right. but - speaking as a guy who's spent up to 40 hours out of sinus rhythm - after EKGs, utrasounds, nuclear stress tests, etc., at the end of it all i take a baby aspirin every day. per the doctors orders. as my blood thinner.
others might have to take warfarin, but, have you researched the increased risk of stroke by this with afib? i ask because when i did it seemed to me the increase was pretty small, so much that when i see the TV ads pushing blood thinners for those with afib i really wonder if we've gotten to a kind of ridiculous stage.
so, i'm eager to be taught, but, what do you think the increased risk of stroke is, versus a similar cohort not beset with afib?
Executive summary, my cardiologist reckons stroke risk is roughly double for me, but warfarin introduces other risks that make it much closer to a wash.
When I first presented with permanent AF, I was cardioverted. Didn't last more than a month or so; cardioverted again and put on Tikosyn (dofetilide), a potassium channel blocker. Several months later I was back in AFib. At that point, my cardiologist presented these choices:
- the various types of ablation procedures
- the Maze procedure
- do nothing but take warfarin
- do nothing
His experience is that the reversion rate of the various ablation procedures is pretty high when you check a few years down the road, and he has done a lot of them. So he no longer recommends ablation. The Maze procedure is open-heart surgery, which has all the risks associated with that. And it is not guaranteed, either. My AF is quite moderate, I never realized I had developed it until an annual physical, and except at high efforts, I don't notice it at all. When doing something hard, like intervals or following some froggy SOB on the group ride, it feels like I don't have the last gear or two I used to have, but I don't notice it at all at moderate steady-state efforts. Given that, he recommended doing nothing, unless things worsened to the point where I couldn't do the activities I wanted to do. Regarding warfarin, his opinion is that a person without other risk factors has approximately a 1% risk of a stroke. Not treating my AF will double that. I have read articles online that have said the increased risk is 5x, but I think he factored into that my overall fitness and activity level. Warfarin in his opinion introduces a similar overall risk increase; stroke risk does not rise as much, but there is the bleeding thing and some other warfarin side effects. He recommended a daily aspirin, but after some months of that I started to feel really crappy, like overtrained. My GP immediately thought GI bleeding, and he was right, I am one of the 20% who will develop an ulcer from a daily aspiring regime. Discussed again with the cardiologist, and decided against warfarin for the reasons above. Knock on wood, but it's been a couple of years now with no treatment and things have not changed for better or worse.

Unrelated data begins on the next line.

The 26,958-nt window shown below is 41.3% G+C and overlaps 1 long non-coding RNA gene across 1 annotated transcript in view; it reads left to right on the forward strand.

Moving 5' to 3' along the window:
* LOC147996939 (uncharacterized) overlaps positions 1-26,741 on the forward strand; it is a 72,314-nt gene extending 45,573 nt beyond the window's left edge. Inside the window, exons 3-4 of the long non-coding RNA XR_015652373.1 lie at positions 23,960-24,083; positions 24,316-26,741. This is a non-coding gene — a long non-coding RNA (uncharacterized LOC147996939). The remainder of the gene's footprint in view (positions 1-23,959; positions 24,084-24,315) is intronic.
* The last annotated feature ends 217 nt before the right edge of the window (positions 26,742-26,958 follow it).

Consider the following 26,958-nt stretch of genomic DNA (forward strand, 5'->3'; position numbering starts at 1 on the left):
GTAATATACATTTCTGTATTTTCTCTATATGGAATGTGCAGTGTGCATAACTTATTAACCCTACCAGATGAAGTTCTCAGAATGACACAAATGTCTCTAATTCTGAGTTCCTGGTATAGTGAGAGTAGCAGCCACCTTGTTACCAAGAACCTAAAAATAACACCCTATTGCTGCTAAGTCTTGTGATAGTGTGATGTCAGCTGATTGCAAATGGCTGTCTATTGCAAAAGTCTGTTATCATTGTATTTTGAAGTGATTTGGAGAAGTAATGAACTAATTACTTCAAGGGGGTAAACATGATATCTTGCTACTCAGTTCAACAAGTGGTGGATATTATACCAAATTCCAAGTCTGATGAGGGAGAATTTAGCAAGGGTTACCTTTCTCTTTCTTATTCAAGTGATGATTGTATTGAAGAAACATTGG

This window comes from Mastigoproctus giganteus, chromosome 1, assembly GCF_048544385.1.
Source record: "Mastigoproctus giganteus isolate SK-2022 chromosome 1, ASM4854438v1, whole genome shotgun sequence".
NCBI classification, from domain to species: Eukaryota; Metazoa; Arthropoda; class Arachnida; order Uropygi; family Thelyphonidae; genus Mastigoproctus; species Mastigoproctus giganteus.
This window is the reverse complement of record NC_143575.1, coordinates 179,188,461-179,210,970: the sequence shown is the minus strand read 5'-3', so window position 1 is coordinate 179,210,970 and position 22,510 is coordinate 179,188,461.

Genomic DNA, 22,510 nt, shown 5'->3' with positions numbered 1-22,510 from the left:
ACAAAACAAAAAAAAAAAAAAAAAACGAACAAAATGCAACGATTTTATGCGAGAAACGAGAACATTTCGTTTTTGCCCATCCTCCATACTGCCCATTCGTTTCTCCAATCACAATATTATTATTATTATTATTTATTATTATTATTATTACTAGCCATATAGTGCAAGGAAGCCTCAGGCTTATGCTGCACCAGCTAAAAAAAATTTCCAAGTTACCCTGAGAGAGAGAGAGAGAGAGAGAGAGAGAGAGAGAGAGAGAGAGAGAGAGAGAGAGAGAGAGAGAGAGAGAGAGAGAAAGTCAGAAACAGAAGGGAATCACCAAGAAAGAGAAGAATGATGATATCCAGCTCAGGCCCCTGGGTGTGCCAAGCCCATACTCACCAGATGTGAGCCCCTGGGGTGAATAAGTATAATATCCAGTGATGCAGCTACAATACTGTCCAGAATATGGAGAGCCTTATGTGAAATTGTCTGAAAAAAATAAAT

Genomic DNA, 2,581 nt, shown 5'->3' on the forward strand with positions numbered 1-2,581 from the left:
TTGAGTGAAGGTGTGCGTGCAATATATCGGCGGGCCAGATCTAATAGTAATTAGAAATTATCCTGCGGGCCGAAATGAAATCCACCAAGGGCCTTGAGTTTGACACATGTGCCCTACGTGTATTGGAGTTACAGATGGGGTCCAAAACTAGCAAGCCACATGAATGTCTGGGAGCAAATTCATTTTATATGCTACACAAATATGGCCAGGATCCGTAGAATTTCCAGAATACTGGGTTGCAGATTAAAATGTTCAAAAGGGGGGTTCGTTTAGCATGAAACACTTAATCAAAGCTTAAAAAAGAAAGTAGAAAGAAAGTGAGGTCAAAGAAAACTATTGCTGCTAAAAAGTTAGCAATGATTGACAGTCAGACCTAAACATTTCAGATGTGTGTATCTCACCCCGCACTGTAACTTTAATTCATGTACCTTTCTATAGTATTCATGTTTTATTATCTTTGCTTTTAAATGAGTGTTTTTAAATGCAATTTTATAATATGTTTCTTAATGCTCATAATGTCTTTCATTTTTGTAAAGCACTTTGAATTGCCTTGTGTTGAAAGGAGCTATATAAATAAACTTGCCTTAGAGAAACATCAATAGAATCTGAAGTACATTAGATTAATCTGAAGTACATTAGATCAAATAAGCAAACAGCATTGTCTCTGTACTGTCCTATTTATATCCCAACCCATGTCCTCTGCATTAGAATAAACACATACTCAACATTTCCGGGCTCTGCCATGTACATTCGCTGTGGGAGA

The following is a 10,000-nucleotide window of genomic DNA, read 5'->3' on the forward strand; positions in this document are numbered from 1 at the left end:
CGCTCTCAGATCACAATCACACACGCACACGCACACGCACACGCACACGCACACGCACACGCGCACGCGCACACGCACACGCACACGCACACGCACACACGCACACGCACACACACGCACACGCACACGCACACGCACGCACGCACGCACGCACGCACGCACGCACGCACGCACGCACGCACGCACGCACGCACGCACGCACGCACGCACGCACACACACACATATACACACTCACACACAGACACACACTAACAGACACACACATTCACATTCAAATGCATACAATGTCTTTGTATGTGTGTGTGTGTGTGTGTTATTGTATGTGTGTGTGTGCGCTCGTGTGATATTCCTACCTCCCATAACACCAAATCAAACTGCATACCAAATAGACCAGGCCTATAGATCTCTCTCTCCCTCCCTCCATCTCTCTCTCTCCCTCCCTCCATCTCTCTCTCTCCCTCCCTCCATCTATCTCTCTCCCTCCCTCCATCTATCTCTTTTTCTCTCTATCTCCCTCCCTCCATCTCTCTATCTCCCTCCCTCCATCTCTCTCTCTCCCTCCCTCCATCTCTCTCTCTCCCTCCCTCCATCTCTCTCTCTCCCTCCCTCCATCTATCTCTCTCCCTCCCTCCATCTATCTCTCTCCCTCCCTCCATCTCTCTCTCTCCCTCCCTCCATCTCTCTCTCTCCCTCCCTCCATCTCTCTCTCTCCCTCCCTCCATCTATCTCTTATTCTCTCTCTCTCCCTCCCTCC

Kick over the wall, cause governments to fall, how you refuse it
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